Students suspended from fraternity after posing with guns in front of Emmett Till memorial

Three University of Mississippi students were suspended from their fraternity after posing with guns in front of a memorial to Emmett Till that was riddled with bullet holes.

A photo posted online shows a University of Mississippi student holding a shotgun next to a sign memorializing the site where Till’s body was removed from the Tallahatchie River in Mississippi, according to the Mississippi Center for Investigative Reporting and ProPublica, which first reported on the image.

The student is standing next to his Kappa Alpha fraternity brother, who is holding a semi-automatic rifle, according to ProPublica. Another fraternity brother is seen squatting below the sign.

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It is not clear whether the sign was already vandalized or if the men shot it. The sign has been shot multiple times before.

Till was murdered in 1955, when he was 14 years old. His death was a catalyst for the civil rights movement of the 1960s, and Thursday would have been his 78th birthday.

One of the students posted the photo online in March with the caption “one of Memphis’s finest and the worst influence I’ve ever met,” ProPublica reported.

Five days after the student shared the photo, someone filed a bias report to the university’s Office of Student Conduct.

The Kappa Alpha fraternity suspended the three men Wednesday after news organizations shared the photo with the university, according to ProPublica.

Taylor Anderson, president of the school’s Kappa Alpha Order, denounced the photo in a statement to the outlet.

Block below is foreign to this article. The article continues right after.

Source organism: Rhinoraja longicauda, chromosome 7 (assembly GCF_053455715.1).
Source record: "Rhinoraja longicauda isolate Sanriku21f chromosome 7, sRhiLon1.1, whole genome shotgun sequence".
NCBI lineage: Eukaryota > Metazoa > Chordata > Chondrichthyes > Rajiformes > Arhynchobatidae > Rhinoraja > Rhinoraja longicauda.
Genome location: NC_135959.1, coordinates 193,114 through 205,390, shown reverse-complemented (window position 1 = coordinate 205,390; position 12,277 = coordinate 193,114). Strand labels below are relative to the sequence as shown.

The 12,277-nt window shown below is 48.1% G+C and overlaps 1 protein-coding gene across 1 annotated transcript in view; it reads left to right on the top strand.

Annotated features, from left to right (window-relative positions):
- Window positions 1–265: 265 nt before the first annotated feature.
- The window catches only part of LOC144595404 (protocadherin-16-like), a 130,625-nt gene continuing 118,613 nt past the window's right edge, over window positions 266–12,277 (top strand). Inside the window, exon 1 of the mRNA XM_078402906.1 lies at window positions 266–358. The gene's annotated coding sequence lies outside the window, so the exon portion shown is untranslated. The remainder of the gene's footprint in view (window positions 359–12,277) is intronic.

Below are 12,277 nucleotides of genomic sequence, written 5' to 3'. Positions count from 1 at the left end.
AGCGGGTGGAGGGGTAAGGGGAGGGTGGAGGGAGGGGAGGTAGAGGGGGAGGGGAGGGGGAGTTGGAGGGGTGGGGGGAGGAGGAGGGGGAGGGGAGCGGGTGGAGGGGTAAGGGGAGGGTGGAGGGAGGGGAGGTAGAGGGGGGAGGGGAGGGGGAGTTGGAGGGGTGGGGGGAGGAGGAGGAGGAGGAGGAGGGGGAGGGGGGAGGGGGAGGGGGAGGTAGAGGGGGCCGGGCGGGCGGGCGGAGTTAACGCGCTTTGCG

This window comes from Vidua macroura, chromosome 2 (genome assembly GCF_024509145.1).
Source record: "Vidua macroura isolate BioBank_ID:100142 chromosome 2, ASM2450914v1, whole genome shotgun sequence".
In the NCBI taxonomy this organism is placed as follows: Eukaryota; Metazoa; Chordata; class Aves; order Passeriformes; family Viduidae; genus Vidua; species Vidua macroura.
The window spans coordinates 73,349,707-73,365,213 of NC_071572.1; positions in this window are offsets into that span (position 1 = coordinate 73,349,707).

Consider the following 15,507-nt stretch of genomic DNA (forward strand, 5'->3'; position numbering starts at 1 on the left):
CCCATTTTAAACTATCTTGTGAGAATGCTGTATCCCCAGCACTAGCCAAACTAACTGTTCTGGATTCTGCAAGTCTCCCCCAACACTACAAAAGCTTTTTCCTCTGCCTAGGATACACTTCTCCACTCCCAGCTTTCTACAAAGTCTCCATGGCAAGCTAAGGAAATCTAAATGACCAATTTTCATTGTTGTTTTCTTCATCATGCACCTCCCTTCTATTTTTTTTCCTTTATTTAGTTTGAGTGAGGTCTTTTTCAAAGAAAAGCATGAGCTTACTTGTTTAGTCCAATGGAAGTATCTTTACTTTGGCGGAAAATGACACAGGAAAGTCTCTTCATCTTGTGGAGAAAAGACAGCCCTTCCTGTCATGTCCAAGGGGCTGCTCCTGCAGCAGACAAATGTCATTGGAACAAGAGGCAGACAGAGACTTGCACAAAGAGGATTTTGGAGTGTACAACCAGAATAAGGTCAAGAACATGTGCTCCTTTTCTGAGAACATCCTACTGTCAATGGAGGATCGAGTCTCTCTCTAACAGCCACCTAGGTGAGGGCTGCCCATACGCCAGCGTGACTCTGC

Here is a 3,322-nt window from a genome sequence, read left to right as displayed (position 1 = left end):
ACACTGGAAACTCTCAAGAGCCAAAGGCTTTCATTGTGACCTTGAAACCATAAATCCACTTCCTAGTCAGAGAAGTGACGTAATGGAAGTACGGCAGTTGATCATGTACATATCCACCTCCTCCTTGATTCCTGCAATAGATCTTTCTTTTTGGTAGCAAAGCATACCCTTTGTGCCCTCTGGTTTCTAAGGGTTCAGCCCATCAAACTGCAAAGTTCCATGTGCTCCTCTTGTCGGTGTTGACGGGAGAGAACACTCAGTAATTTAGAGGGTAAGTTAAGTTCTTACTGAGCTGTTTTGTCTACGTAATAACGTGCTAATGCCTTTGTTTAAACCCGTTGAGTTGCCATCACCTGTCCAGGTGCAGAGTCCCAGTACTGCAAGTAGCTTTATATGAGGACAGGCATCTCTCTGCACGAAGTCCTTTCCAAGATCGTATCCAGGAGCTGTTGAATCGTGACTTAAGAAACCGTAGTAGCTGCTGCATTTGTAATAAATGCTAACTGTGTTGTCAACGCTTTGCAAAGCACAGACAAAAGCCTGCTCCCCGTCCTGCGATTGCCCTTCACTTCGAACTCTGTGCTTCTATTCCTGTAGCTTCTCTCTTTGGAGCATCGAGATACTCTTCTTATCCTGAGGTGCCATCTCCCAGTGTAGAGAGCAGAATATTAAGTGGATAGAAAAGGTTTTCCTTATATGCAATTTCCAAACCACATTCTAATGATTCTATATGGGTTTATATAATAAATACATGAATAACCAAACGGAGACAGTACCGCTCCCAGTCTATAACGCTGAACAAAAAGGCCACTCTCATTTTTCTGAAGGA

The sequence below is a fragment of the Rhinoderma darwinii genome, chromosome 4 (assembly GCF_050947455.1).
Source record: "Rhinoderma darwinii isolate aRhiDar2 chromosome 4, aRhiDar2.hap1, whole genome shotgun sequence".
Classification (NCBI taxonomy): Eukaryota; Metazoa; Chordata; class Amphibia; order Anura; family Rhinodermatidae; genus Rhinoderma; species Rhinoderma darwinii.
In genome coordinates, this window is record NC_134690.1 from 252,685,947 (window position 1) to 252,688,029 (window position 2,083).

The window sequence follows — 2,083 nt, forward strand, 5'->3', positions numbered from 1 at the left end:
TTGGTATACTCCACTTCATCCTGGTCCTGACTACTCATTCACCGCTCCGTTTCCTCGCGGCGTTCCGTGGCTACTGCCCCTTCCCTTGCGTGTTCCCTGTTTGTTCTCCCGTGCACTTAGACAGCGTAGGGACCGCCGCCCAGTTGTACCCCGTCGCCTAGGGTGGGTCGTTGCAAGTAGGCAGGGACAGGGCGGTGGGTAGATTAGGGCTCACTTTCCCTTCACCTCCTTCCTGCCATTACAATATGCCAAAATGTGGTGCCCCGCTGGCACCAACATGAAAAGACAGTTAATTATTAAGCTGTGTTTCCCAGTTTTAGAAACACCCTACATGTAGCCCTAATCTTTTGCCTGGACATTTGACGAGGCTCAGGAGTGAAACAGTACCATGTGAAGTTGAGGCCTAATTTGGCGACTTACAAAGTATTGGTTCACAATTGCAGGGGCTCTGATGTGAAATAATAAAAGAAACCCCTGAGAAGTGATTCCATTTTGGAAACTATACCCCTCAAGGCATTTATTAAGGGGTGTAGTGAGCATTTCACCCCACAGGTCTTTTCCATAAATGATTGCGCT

“The photo is inappropriate, insensitive and unacceptable. It does not represent our chapter,” Anderson said. “We have and will continue to be in communication with our national organization and the University."  

U.S. Attorney Chad Lamar of the Northern District of Mississippi told the news outlet that he referred the information to the Justice Department’s Civil Rights Division.

A university spokesperson, Rod Guajardo, confirmed that the university received a copy of the photo in March, and the school’s police department turned the picture over to the FBI. The FBI did not investigate because the photo did not pose a specific threat, Guajardo said in a statement to The Hill. 

Guajardo called the image "offensive," but said it was not a violation of the school's code of conduct. He said the school supports the Kappa Alpha Order in suspending the students. 

"We stand ready to assist the fraternity with educational opportunities for those members and the chapter," Guajardo said. "The University of Mississippi will continue to build programs that engage our students in deliberate, honest and candid conversations while making clear that we unequivocally reject attitudes that do not respect the dignity of each individual in our community." 

The Department of Justice declined to comment further.